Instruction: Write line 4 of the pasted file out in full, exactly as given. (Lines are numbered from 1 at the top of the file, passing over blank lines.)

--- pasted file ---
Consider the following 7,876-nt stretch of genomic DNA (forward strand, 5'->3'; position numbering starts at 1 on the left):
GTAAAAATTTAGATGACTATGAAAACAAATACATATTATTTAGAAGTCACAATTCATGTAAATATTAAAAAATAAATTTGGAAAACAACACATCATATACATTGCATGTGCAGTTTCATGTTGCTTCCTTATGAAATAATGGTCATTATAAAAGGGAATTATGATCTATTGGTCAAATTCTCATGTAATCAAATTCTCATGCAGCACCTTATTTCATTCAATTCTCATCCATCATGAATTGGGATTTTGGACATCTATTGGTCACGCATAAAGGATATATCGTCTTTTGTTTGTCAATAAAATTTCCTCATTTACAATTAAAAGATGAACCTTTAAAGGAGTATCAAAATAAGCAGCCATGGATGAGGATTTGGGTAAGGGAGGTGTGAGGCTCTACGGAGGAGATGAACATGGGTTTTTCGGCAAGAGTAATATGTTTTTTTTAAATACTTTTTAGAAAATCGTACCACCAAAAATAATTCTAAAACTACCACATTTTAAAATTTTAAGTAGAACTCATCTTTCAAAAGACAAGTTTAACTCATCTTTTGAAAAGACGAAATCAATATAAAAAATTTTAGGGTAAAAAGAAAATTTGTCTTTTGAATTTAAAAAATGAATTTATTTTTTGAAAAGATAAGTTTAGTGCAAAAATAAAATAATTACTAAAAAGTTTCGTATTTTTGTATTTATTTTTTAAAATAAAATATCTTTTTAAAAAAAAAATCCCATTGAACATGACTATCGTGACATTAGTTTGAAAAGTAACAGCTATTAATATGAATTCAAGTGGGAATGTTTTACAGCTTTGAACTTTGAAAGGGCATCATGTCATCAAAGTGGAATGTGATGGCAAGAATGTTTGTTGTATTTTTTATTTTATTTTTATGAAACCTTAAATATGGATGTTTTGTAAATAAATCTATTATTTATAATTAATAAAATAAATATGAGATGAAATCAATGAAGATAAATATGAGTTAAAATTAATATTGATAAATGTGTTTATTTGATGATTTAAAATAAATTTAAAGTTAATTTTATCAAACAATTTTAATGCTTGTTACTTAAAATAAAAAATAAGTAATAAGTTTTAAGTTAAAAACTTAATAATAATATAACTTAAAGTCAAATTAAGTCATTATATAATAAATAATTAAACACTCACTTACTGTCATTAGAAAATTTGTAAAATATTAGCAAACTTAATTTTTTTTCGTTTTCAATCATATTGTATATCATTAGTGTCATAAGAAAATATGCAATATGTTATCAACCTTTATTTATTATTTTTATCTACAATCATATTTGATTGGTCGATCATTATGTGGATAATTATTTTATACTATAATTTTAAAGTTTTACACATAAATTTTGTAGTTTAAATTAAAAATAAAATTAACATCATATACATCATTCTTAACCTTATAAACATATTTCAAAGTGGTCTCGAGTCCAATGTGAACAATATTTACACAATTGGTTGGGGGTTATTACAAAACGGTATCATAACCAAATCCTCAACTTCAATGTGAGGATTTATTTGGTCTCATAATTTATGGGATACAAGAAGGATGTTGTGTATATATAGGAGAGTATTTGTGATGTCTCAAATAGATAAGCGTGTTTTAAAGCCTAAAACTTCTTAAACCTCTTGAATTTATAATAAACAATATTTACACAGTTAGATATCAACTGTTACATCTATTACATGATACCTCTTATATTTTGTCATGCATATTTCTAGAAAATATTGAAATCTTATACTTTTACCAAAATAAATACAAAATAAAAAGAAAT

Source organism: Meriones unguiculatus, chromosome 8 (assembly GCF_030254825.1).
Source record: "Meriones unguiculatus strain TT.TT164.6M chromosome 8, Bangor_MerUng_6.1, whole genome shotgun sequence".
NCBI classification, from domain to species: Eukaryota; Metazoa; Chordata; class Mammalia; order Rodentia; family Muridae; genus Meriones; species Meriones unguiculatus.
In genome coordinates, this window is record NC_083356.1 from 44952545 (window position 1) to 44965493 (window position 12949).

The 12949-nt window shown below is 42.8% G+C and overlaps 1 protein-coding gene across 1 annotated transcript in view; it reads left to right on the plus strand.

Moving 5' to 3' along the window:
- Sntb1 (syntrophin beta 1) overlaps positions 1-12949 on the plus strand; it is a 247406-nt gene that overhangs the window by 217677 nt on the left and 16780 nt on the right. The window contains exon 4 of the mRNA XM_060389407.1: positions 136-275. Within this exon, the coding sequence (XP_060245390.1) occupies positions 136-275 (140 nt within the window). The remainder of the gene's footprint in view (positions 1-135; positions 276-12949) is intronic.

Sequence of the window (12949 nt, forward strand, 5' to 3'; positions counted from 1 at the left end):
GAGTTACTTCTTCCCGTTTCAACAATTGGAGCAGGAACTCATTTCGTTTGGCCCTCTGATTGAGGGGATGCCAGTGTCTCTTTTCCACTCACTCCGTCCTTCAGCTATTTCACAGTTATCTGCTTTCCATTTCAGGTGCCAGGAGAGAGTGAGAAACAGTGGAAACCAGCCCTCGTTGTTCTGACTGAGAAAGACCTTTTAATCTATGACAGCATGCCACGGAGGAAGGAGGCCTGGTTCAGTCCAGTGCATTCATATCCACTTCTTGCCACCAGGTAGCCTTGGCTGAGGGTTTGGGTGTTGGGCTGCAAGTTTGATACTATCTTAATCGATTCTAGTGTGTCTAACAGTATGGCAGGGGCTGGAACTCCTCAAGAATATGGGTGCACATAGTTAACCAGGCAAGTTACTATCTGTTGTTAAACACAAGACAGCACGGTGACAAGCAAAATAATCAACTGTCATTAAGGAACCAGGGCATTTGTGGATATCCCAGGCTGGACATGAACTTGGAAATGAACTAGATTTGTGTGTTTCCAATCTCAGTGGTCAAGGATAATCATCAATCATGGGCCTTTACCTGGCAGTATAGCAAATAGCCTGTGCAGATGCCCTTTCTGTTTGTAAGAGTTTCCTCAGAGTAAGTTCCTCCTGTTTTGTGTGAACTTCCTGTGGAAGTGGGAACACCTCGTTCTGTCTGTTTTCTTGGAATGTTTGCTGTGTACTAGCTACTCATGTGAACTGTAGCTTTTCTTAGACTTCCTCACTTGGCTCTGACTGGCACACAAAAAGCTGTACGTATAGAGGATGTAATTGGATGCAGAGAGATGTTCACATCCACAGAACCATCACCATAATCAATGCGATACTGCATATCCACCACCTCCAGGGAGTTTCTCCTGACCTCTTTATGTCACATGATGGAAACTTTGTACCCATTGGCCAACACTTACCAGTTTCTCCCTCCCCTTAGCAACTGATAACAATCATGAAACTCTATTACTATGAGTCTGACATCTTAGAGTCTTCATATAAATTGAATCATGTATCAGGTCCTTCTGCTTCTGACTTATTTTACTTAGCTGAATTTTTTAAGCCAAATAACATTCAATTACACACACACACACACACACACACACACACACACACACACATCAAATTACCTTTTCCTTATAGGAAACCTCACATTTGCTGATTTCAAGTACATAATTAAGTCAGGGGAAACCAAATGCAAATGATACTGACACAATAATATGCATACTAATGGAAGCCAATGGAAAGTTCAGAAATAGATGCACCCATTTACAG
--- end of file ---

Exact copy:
Source record: "Meriones unguiculatus strain TT.TT164.6M chromosome 8, Bangor_MerUng_6.1, whole genome shotgun sequence".